Still, his disappointment was by no means light in degree, and by no means to be scorned in kind. A commonminded man would have made no such failure, because too dull to comprehend subtle matters like sympathetic influences. Moreover, his embarrassment was extreme, for he had committed himself to much, without the warrant or the summons to commit himself to all, and was really cruelly divided between loyalty to his own ideal, bewilderment that his wishes did not more ardently embrace that ideal, a certain drawing in another direction, with a perverse reluctance to yield even to that new (and pleasant) attraction.
It is not, therefore, to be wondered at that his mood should grow a little reckless, and that something of his perturbation should show itself. He had, at first, felt the sweet spell of an influence which always swayed him on coming into her presence ; but, as ever, he had presently felt the glory fading, — felt something rising in himself which drove him into a spirit of unrest and opposition.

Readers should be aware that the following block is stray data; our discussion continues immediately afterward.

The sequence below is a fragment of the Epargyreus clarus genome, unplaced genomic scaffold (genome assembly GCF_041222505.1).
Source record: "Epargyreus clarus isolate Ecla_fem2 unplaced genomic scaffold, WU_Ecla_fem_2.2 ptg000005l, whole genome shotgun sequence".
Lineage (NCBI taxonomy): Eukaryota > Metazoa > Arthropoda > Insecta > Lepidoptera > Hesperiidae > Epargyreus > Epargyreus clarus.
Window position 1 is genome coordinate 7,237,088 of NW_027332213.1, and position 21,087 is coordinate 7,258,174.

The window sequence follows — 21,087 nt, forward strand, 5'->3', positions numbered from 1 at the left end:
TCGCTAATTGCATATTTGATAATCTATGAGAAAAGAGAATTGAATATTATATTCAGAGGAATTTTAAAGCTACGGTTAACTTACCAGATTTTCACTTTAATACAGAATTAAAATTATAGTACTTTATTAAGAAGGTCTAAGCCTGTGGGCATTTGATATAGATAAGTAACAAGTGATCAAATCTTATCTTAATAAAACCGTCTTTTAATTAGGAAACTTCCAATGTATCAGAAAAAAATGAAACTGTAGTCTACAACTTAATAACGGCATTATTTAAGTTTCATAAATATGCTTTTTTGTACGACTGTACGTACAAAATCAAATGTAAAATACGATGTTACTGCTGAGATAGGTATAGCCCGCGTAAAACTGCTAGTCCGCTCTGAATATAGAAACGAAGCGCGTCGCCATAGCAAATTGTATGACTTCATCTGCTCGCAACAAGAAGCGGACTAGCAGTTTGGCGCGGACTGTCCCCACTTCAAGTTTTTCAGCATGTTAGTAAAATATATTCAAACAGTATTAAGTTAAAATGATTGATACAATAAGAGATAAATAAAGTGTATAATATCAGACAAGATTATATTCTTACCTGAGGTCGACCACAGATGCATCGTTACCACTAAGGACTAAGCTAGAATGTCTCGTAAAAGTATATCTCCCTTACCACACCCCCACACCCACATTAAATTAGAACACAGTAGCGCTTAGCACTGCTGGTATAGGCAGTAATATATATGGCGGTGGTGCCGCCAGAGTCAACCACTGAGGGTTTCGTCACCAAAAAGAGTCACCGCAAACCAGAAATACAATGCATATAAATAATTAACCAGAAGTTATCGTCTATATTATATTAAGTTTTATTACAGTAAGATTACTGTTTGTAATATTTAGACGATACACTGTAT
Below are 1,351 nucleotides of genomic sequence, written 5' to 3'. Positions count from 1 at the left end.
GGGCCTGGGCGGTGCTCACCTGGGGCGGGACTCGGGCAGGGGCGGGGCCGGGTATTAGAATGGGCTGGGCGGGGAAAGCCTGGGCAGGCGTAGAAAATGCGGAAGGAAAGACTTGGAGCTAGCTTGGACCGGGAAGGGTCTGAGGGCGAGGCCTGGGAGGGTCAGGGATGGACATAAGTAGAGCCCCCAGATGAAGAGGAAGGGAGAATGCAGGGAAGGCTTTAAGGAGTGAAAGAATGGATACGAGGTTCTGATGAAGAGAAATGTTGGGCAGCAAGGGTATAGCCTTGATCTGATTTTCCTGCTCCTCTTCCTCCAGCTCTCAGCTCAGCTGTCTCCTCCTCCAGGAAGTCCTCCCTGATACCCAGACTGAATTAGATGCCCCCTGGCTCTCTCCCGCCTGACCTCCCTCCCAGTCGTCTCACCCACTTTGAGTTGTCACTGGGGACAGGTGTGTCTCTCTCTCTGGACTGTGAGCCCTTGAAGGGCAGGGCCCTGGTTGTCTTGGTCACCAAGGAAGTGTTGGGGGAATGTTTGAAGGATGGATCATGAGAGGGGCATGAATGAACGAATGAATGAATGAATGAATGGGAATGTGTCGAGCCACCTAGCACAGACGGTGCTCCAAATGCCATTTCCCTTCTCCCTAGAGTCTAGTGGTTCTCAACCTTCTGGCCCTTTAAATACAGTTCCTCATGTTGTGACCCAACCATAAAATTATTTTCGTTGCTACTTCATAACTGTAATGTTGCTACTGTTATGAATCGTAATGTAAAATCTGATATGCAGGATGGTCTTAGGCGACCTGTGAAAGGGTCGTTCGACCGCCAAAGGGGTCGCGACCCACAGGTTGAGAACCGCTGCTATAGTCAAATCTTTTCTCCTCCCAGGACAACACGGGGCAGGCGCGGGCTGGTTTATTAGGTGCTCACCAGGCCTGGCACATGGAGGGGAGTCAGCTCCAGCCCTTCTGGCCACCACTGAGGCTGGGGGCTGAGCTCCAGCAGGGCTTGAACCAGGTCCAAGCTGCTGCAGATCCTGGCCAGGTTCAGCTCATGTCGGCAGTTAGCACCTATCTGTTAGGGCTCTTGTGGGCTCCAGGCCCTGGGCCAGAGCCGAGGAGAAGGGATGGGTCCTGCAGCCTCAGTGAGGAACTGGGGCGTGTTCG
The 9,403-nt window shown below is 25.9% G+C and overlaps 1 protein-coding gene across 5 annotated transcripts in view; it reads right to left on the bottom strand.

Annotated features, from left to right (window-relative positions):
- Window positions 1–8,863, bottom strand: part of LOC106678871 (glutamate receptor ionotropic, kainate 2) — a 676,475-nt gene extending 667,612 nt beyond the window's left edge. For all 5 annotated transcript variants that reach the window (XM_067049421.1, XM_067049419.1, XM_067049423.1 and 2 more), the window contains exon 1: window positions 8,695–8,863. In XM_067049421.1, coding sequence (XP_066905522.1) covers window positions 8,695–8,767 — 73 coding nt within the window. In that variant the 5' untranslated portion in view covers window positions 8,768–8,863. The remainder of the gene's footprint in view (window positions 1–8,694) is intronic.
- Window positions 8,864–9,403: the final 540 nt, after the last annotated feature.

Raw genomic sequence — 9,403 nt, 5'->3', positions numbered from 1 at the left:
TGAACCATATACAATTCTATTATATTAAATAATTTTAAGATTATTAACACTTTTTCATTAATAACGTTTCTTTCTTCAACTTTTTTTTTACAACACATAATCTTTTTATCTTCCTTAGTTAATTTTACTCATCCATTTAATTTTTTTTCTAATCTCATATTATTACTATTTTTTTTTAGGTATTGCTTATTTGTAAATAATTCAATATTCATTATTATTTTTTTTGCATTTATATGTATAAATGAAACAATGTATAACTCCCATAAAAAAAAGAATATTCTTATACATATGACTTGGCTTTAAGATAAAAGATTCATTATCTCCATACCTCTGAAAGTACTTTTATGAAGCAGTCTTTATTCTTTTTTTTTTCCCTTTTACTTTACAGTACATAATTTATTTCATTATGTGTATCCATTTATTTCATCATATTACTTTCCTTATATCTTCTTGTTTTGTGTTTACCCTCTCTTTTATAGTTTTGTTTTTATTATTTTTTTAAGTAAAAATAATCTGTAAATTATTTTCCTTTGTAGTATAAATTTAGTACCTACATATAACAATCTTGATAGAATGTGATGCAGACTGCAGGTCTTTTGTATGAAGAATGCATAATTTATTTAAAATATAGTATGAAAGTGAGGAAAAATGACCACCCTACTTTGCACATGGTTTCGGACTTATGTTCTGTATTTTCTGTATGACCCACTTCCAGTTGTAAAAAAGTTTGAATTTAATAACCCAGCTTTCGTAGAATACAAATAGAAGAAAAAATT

“ If there is a man in the world more profoundly mortified and disgusted with himself than I am with myself, he has my heartfelt sympathy. I am expected, I suppose, to take all these incidental brushes amiably, overlooking the imputations.”
“ There are surely no imputations. These things do not go by merit.”
“ No ! Kissing goes by favor, which makes lack of kisses the deadlier slight. I am, as it were, flouted by Fate; and Fate is of the feminine gender, as you know. I suppose I am too slight a man to please her ladyship. Atwood, now, he’s a solid fellow, — what you may call a cumulative man ; every year a little stronger in some way, gradually harnessing Destiny to his chariot; while I am like that particular class of vegetable that has to be planted over every year, and does n’t take deep root. I seem to see very delicate motions of assent in your brain, which you carefully ignore.”